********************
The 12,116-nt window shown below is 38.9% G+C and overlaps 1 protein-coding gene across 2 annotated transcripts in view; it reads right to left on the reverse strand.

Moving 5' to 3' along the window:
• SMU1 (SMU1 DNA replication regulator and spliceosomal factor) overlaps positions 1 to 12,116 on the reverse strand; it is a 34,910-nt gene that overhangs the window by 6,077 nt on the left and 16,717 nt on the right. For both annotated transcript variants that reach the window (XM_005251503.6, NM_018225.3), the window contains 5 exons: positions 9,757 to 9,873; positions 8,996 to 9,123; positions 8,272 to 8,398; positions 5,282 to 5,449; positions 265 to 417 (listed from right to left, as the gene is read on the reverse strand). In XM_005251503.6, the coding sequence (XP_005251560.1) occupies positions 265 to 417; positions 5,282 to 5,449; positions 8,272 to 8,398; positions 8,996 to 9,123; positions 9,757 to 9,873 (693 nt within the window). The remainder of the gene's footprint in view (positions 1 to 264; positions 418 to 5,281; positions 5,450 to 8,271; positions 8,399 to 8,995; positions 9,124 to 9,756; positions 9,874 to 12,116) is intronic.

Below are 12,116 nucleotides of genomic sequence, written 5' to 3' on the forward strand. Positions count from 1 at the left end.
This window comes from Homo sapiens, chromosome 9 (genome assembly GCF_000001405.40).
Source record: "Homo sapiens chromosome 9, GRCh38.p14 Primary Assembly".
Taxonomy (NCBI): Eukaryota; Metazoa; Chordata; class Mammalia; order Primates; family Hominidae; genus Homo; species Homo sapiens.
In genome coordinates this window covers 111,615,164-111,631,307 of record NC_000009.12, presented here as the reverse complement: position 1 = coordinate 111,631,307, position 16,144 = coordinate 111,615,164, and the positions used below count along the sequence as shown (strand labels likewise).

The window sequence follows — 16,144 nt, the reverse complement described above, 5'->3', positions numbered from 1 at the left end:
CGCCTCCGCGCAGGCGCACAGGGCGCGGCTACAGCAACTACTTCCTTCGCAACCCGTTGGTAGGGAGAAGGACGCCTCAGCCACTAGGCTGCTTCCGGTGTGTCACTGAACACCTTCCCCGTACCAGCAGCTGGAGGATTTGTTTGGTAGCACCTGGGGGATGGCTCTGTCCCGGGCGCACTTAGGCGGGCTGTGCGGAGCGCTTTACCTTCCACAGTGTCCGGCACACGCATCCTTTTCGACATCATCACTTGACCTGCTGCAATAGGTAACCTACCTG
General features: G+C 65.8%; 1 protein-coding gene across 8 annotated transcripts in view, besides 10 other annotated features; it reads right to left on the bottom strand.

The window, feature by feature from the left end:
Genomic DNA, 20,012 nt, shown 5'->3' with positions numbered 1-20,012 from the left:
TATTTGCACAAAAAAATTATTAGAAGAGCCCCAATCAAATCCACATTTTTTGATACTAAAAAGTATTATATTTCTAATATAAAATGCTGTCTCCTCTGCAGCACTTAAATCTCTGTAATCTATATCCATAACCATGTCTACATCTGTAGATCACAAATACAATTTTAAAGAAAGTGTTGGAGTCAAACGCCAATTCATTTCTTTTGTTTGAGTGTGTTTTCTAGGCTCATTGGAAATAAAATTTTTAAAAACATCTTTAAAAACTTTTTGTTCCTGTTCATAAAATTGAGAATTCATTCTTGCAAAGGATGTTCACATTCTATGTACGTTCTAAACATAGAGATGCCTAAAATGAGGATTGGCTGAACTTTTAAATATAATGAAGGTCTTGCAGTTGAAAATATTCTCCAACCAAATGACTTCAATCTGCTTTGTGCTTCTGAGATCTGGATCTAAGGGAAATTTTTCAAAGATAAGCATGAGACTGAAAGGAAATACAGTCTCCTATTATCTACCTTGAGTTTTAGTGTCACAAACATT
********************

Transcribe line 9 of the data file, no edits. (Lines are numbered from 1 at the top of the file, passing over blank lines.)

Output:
The window sequence follows — 16,144 nt, the reverse complement described above, 5'->3', positions numbered from 1 at the left end: